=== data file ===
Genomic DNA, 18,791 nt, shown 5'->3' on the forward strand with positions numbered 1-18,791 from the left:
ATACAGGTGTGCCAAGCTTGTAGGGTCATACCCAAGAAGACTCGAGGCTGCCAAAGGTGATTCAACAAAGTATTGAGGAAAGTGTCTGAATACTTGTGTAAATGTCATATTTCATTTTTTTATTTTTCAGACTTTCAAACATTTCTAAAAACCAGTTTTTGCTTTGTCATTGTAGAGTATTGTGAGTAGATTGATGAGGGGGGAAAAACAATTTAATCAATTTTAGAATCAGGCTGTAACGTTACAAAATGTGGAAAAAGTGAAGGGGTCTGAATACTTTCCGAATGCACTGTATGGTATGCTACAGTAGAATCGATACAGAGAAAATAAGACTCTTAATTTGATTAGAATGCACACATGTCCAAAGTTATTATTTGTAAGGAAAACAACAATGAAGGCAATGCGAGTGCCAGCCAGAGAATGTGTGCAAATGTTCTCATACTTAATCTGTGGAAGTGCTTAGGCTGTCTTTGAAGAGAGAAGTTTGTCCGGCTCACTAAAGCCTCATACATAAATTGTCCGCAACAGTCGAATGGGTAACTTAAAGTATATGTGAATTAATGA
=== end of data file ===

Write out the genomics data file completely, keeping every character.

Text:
Genomic DNA, 18,791 nt, shown 5'->3' on the forward strand with positions numbered 1-18,791 from the left:
ATACAGGTGTGCCAAGCTTGTAGGGTCATACCCAAGAAGACTCGAGGCTGCCAAAGGTGATTCAACAAAGTATTGAGGAAAGTGTCTGAATACTTGTGTAAATGTCATATTTCATTTTTTTATTTTTCAGACTTTCAAACATTTCTAAAAACCAGTTTTTGCTTTGTCATTGTAGAGTATTGTGAGTAGATTGATGAGGGGGGAAAAACAATTTAATCAATTTTAGAATCAGGCTGTAACGTTACAAAATGTGGAAAAAGTGAAGGGGTCTGAATACTTTCCGAATGCACTGTATGGTATGCTACAGTAGAATCGATACAGAGAAAATAAGACTCTTAATTTGATTAGAATGCACACATGTCCAAAGTTATTATTTGTAAGGAAAACAACAATGAAGGCAATGCGAGTGCCAGCCAGAGAATGTGTGCAAATGTTCTCATACTTAATCTGTGGAAGTGCTTAGGCTGTCTTTGAAGAGAGAAGTTTGTCCGGCTCACTAAAGCCTCATACATAAATTGTCCGCAACAGTCGAATGGGTAACTTAAAGTATATGTGAATTAATGA